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Global Report on Trafficking in Persons

Based on data gathered from 155 countries, it offers the first global assessment of the scope of human trafficking and what is being done to fight it. It includes: an overview of trafficking patterns; legal steps taken in response; and country-specific information on reported cases of trafficking in persons, victims, and prosecutions.

At the launch of the Report in New York, the Executive Director of UNODC, Antonio Maria Costa said that “many governments are still in denial. There is even neglect when it comes to either reporting on, or prosecuting cases of human trafficking”. He pointed to the fact that while the number of convictions for human trafficking is increasing, two out of every five countries covered by the UNODC Report had not recorded a single conviction.

The second most common form of human trafficking is forced labour (18%), although this may be a misrepresentation because forced labour is less frequently detected and reported than trafficking for sexual exploitation. Worldwide, almost 20% of all trafficking victims are children. However, in some parts of Africa and the Mekong region, children are the majority (up to 100% in parts of West Africa).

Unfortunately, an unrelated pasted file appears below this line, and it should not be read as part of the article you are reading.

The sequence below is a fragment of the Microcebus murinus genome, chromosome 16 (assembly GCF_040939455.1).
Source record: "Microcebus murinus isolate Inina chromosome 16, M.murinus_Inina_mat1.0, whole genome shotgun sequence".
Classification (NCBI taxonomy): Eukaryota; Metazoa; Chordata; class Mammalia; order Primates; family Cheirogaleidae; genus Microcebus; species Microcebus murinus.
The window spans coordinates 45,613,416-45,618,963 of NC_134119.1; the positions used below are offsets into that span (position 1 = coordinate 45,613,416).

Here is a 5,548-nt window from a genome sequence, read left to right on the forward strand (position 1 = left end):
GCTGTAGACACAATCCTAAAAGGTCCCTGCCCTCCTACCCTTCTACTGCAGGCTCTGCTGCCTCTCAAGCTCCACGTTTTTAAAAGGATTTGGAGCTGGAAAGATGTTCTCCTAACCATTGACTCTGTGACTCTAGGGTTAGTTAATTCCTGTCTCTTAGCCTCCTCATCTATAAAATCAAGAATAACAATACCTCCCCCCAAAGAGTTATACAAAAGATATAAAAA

projrespect_logo Trafficking of human beings into prostitution is something that happens right here, on our own doorstep, in Australia. Project Respect is an organisation that is actively working to help women recover their lives. To find out more about human trafficking in Australia and the work of Project Respect please click here to visit their website.

Source: Information on “A Global Report on Trafficking in Persons” obtained from the United Nation Office on Drugs and Crime website.
The full report “A Global Report on Trafficking in Persons” can be downloaded at http://www.unodc.org/documents/Global_Report_on_TIP.pdf